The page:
‘Green Room’ director Jeremy Saulnier talks Nazi punks

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‘Green Room’ director Jeremy Saulnier talks Nazi punks

"Green Room" is the third feature film from writer-director Jeremy Saulnier.

Courtesy A24

"Green Room" is the third feature film from writer-director Jeremy Saulnier.

Courtesy A24

Courtesy A24

"Green Room" is the third feature film from writer-director Jeremy Saulnier.

By Film Critic

Punk-rock thriller “Green Room” is the third feature film from writer-director Jeremy Saulnier. The ensemble cast of fresh-faced newcomers plays off veteran actor Patrick Stewart as Darcy, the owner of a white-supremacist bar in the backwoods of Oregon.

The film follows “The Ain’t Rights,” a band of makeshift punk rockers, as they become increasingly embroiled in the violent affairs of Darcy and his neo-nazi flunkies.

Saulnier, once an amateur musician himself, drew fromhis experiences in the punk-rock scene, as well as borrowing from an eclectic mixture of horror, war, and base-under-siege films from the 1980’s to direct “Green Room.”

The Chronicle spoke with Saulnier about his punk-rock roots, his influences and the political relevance of “Green Room.”

THE CHRONICLE: This isn’t an overtly political film, but given some of Donald Trump’s recent remarks, it does strike a chord. Was “Green Room” politically motivated in any way?

JEREMY SAULNIER: There are certainly some undertones. Unfortunately, I wrote this script two years ago. I was shocked to see how relevant it’s become, and I’m disappointed. The initial feedback I got on my script was that it was a weird throwback to the 1980’s or [1990’s], which it was. “The Ain’t Rights” are in their van on the last leg of a tour, and they are scavengers trying to find the last remnant of a vibrant scene. It just so happens that Portland, Oregon, does have a history of certain groups outside in the rural area that are very much white-power oriented. So, it seems like it was very much the place to set it. I had no idea that these militant groups would besiege us. I didn’t see [Donald] Trump coming. I did see a very disturbing trend in American conservative power structures, and that certainly plays into the organization of our skinhead gang. It’s about people on the top of the food chain, people on the bottom of the food chain, who’s doing what to [whom], who’s causing the carnage and who’s paying the price. That certainly relates to the American political landscape. That was something that I was aware of as I was writing. Of course, the primary goal was just badass entertainment.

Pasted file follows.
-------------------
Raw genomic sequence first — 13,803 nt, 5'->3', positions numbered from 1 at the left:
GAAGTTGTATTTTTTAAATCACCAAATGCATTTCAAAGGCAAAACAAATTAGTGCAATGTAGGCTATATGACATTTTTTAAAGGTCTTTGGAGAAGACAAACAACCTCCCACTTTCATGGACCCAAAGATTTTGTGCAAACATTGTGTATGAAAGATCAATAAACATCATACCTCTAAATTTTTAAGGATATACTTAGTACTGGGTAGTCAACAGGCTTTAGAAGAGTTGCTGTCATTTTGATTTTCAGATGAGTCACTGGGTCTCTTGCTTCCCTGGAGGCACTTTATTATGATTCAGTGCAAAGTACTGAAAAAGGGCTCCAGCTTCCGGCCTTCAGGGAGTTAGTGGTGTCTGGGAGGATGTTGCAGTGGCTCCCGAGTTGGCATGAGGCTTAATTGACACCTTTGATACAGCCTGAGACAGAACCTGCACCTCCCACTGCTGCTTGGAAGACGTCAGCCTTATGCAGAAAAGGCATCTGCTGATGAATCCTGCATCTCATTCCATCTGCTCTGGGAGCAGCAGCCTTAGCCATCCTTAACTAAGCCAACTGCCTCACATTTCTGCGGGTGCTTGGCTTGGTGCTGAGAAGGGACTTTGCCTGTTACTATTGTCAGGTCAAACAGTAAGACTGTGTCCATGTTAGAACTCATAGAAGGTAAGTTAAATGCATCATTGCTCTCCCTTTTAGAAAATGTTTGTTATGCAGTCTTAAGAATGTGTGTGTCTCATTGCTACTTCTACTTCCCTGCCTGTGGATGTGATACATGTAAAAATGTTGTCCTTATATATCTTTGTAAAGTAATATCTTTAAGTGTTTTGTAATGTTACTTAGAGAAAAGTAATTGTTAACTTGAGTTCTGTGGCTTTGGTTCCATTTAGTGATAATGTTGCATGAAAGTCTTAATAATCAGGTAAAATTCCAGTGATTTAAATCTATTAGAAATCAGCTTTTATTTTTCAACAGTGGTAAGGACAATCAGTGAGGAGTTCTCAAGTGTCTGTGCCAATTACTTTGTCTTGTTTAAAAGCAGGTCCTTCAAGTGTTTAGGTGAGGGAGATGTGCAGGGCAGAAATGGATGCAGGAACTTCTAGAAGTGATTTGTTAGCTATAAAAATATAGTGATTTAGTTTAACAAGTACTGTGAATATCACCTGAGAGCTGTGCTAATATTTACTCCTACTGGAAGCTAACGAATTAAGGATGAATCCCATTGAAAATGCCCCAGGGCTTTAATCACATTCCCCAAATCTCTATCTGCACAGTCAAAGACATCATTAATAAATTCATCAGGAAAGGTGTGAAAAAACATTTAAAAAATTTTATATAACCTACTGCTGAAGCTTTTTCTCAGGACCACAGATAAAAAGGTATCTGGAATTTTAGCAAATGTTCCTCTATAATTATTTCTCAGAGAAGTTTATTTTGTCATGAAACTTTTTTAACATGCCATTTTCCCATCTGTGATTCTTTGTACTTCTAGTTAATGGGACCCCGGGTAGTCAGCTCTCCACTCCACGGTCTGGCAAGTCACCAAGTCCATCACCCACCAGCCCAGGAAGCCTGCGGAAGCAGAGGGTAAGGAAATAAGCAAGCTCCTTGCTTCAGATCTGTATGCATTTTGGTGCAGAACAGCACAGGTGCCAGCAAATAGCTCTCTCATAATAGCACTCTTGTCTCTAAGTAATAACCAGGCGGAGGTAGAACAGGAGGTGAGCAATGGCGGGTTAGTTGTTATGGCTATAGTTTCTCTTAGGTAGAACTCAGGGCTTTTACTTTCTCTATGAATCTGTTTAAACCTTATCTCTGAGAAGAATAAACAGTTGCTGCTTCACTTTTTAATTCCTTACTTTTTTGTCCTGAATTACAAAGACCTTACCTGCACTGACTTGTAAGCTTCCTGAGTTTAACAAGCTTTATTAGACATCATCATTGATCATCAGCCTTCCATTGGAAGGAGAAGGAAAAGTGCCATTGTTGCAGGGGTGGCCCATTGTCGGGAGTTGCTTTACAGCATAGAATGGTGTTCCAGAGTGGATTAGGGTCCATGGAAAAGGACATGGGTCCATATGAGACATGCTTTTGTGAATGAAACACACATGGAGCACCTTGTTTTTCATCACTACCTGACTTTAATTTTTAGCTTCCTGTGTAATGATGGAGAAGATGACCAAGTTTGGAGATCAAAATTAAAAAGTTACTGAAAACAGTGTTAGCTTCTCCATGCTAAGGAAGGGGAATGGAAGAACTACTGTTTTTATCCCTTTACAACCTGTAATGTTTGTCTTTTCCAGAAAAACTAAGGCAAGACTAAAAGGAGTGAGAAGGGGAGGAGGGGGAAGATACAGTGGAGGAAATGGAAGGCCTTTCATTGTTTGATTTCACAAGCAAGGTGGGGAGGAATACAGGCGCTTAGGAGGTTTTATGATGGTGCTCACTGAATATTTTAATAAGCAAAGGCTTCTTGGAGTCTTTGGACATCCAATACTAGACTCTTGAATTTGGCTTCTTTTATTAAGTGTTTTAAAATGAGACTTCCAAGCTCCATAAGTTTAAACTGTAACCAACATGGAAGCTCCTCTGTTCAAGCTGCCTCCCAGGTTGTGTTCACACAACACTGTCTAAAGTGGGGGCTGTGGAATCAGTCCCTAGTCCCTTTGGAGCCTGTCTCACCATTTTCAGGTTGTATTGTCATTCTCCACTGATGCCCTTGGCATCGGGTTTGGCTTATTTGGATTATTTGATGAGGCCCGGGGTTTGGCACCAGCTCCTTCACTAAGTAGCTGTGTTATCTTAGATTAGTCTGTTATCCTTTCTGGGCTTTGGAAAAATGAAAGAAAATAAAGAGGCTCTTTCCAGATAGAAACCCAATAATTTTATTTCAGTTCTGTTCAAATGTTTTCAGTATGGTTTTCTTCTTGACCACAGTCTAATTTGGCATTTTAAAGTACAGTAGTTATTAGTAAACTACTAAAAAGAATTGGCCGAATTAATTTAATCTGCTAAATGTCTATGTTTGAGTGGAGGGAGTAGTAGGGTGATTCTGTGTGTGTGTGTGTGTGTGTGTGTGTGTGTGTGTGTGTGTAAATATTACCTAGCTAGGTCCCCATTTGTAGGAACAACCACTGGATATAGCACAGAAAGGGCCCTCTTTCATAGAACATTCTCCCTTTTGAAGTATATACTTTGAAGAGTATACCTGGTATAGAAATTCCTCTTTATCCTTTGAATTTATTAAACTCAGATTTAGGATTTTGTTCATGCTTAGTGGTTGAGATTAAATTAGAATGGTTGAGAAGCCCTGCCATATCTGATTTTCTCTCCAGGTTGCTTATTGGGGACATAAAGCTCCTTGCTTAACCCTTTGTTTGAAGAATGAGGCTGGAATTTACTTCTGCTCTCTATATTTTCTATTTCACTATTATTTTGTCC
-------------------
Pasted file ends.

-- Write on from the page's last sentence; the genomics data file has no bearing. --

How did you create the film’s comic atmosphere without being too campy?

I think it comes across as natural to the grim situation. I really don’t try to inject it when I’m writing.  I just try to let it happen. If the exchange seems authentic, I’ll let it happen. I never try to purposely insert a funny moment; I find them naturally. They seem effortless because they are. They are found, not created.

Did you aim to depict the punk scene in any particular light?

I just wanted to be true to my experience. It’s about a love. If you’re in a punk band, it’s unlikely that you’re turning down record deals left and right. You’re probably just playing somewhat pathetic shows, but you give it your all regardless. You’re not there for money or accolades; you’re just there for the experience.

How did Patrick Stewart get involved in the film?

I did not have him in mind for Darcy. I wasn’t aiming that high. I wrote the character, and I was expecting some other character actor to come play the part because I didn’t think that people of his stature would be interested in making this kind of movie. The casting process was very difficult. We were two weeks out from production with no lead bad guy. It just so happened that he had joined my management company, and an assistant there suggested his name. As soon as that was an option, we pounced. We got on the phone, and I followed up with a more detailed character history for him to latch onto, and it was rapid-fire. Suddenly, he was flying to Portland to be Darcy, and it was insane. I was bracing for impact, but he just showed up like any other actor and brought his craft. He was very generous.

Were there any other films that influenced “Green Room?”

“Straw Dogs” was a key influence. It was a very fulfilling cinematic experience with an incredibly thin plot. It was about experience and atmosphere. John Carpenter’s “The Thing” is another one for the same reason. It builds tension in a closed space, and the make-up for that movie has influenced my entire career. It’s just amazing. “River’s Edge” influenced the tone. That’s a northwest heavy metal movie involving a murder. “Apocalypse Now” is an interesting film because it’s a huge, epic film, but the finale is small-scale compared to the rest of it. 

“Green Room” is scheduled to open in Chicago theaters on April 22.

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